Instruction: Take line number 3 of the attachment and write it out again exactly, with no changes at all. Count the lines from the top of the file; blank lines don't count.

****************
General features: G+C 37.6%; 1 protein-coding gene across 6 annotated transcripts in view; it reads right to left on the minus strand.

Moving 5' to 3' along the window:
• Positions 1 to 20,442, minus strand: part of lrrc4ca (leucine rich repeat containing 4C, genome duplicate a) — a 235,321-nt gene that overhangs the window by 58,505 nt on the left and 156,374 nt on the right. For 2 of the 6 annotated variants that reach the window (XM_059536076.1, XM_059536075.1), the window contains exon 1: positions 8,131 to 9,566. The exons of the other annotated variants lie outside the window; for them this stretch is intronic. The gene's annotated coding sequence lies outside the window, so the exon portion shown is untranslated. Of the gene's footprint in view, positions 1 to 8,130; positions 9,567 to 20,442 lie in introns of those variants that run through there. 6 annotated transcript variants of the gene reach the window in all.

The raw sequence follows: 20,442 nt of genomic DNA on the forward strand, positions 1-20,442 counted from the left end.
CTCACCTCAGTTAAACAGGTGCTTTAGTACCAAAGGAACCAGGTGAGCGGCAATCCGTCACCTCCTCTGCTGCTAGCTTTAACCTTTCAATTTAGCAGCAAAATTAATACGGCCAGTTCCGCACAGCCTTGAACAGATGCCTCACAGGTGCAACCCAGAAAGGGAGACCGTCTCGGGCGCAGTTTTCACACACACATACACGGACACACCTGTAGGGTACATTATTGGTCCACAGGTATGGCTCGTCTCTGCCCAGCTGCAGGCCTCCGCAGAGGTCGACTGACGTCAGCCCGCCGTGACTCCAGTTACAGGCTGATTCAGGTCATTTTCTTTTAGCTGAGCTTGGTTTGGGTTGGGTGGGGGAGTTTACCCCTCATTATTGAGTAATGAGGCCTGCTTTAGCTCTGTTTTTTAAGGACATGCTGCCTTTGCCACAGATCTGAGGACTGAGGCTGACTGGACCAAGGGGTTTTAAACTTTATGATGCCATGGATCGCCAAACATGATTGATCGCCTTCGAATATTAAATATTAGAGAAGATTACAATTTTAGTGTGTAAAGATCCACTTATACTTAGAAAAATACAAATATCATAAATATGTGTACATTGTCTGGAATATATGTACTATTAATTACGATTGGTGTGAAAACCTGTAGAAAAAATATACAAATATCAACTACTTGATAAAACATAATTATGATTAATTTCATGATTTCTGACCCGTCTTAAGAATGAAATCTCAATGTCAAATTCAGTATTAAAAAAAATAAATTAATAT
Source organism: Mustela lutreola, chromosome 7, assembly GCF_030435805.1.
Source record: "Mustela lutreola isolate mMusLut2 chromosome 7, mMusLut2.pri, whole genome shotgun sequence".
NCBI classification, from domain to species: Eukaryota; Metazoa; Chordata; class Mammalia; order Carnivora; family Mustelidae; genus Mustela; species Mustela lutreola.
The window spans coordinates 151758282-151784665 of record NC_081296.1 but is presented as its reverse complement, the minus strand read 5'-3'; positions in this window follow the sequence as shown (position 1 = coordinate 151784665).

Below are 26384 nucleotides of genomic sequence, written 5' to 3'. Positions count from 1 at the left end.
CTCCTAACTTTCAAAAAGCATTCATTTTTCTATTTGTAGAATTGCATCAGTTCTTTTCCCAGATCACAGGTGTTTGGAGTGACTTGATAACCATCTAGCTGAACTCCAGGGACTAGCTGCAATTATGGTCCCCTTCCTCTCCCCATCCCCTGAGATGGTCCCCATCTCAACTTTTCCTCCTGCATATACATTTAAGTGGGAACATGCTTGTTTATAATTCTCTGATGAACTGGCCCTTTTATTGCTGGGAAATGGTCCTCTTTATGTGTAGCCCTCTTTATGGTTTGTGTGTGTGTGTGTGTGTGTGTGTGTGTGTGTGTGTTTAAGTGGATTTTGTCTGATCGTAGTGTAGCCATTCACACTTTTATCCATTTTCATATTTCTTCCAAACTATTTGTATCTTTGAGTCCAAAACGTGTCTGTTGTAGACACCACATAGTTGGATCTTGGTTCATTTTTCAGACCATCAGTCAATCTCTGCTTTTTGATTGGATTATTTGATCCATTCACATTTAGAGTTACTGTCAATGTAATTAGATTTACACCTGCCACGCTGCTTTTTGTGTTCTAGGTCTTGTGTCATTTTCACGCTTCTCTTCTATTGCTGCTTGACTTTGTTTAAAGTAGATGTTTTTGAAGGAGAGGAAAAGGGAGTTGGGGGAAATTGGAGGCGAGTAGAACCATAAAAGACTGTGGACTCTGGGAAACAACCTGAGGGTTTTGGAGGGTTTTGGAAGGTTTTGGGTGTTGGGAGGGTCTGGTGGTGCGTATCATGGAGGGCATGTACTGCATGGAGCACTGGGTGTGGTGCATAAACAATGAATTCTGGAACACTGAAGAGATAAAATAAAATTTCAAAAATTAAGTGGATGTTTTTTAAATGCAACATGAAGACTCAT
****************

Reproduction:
• Positions 1 to 20,442, minus strand: part of lrrc4ca (leucine rich repeat containing 4C, genome duplicate a) — a 235,321-nt gene that overhangs the window by 58,505 nt on the left and 156,374 nt on the right. For 2 of the 6 annotated variants that reach the window (XM_059536076.1, XM_059536075.1), the window contains exon 1: positions 8,131 to 9,566. The exons of the other annotated variants lie outside the window; for them this stretch is intronic. The gene's annotated coding sequence lies outside the window, so the exon portion shown is untranslated. Of the gene's footprint in view, positions 1 to 8,130; positions 9,567 to 20,442 lie in introns of those variants that run through there. 6 annotated transcript variants of the gene reach the window in all.